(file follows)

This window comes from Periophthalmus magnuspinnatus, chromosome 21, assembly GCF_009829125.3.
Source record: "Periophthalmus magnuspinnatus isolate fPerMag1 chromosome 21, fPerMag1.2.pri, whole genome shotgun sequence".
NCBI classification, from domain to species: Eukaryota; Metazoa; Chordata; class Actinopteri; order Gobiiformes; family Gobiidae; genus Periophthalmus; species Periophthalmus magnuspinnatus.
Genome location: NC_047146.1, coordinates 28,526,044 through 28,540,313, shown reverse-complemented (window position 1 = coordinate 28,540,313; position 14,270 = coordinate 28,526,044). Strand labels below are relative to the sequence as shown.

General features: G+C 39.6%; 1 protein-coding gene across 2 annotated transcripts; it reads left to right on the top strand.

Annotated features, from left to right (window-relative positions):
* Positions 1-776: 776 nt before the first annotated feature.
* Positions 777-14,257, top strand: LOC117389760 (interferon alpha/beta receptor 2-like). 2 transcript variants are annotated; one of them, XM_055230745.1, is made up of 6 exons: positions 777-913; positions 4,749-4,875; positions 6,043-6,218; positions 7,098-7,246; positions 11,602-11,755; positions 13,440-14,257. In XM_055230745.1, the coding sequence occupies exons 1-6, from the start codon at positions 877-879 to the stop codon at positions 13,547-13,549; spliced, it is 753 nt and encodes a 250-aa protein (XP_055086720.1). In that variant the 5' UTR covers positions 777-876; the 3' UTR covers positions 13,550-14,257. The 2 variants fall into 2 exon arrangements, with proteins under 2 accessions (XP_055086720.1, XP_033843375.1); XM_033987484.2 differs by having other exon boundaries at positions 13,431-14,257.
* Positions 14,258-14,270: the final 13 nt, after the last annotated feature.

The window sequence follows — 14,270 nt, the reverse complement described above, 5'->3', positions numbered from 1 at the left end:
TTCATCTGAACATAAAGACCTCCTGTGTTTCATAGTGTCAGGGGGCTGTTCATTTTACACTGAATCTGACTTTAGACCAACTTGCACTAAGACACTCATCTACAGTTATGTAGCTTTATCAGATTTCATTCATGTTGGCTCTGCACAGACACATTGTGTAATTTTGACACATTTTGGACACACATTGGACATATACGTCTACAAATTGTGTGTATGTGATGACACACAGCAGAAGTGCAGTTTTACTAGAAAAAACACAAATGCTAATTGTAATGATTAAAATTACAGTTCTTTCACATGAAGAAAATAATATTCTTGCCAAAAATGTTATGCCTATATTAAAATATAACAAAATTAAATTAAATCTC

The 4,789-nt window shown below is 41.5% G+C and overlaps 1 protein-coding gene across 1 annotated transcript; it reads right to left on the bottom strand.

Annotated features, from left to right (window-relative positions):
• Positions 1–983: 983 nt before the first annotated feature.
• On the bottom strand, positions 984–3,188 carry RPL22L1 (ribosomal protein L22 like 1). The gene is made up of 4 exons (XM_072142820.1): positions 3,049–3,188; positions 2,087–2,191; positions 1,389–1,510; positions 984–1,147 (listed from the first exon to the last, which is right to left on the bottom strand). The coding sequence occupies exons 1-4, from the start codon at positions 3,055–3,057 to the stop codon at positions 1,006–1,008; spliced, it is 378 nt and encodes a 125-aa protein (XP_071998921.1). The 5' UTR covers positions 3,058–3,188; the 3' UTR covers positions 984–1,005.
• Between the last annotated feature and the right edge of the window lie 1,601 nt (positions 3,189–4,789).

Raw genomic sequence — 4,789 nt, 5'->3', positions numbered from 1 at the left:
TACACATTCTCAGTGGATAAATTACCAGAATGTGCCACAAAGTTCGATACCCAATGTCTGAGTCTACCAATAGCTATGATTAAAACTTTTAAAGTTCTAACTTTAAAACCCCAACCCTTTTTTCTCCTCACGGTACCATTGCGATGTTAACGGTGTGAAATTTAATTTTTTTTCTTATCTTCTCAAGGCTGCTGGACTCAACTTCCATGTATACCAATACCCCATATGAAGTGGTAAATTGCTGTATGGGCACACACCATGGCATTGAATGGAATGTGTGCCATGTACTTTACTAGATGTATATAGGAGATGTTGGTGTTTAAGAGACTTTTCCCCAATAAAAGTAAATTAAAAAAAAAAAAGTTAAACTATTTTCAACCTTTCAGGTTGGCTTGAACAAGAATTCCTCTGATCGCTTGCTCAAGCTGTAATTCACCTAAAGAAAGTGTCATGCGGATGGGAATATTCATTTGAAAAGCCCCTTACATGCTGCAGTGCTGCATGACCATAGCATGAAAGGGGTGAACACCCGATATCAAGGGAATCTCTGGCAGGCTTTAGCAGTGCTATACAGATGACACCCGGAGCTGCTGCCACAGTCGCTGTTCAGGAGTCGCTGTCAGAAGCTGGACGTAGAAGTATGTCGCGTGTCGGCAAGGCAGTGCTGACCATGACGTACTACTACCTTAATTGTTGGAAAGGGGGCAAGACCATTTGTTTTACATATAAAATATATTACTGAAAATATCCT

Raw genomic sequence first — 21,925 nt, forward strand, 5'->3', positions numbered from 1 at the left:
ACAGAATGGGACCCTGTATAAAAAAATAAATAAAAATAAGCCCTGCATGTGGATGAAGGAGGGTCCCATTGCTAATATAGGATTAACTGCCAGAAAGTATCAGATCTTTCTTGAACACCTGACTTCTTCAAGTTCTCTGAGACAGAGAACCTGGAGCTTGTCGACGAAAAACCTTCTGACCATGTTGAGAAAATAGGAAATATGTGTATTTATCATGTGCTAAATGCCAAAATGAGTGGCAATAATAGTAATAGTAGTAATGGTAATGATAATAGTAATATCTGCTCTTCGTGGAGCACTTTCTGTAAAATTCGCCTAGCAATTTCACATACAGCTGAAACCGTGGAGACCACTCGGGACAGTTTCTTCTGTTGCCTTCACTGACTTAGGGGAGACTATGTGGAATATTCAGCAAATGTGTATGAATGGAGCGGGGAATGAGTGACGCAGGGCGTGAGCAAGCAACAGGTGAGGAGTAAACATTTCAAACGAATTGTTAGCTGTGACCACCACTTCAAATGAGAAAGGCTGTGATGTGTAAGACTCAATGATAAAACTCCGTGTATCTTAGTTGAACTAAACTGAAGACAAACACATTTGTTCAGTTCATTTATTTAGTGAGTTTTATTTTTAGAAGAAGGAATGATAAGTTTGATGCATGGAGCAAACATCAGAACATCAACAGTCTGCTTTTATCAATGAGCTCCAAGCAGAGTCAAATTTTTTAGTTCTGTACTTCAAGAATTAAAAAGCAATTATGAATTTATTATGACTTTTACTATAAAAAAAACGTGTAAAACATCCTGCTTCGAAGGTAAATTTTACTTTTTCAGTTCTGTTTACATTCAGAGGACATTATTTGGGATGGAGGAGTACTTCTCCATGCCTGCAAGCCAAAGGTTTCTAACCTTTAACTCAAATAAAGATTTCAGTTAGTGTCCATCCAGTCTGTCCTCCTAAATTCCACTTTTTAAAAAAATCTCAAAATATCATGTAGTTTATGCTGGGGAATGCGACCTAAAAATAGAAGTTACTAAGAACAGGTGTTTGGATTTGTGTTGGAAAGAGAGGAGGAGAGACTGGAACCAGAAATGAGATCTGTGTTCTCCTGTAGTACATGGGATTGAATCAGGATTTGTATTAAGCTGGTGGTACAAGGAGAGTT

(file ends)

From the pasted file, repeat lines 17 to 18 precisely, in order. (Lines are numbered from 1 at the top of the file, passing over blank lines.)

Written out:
Raw genomic sequence — 4,789 nt, 5'->3', positions numbered from 1 at the left:
TACACATTCTCAGTGGATAAATTACCAGAATGTGCCACAAAGTTCGATACCCAATGTCTGAGTCTACCAATAGCTATGATTAAAACTTTTAAAGTTCTAACTTTAAAACCCCAACCCTTTTTTCTCCTCACGGTACCATTGCGATGTTAACGGTGTGAAATTTAATTTTTTTTCTTATCTTCTCAAGGCTGCTGGACTCAACTTCCATGTATACCAATACCCCATATGAAGTGGTAAATTGCTGTATGGGCACACACCATGGCATTGAATGGAATGTGTGCCATGTACTTTACTAGATGTATATAGGAGATGTTGGTGTTTAAGAGACTTTTCCCCAATAAAAGTAAATTAAAAAAAAAAAAGTTAAACTATTTTCAACCTTTCAGGTTGGCTTGAACAAGAATTCCTCTGATCGCTTGCTCAAGCTGTAATTCACCTAAAGAAAGTGTCATGCGGATGGGAATATTCATTTGAAAAGCCCCTTACATGCTGCAGTGCTGCATGACCATAGCATGAAAGGGGTGAACACCCGATATCAAGGGAATCTCTGGCAGGCTTTAGCAGTGCTATACAGATGACACCCGGAGCTGCTGCCACAGTCGCTGTTCAGGAGTCGCTGTCAGAAGCTGGACGTAGAAGTATGTCGCGTGTCGGCAAGGCAGTGCTGACCATGACGTACTACTACCTTAATTGTTGGAAAGGGGGCAAGACCATTTGTTTTACATATAAAATATATTACTGAAAATATCCT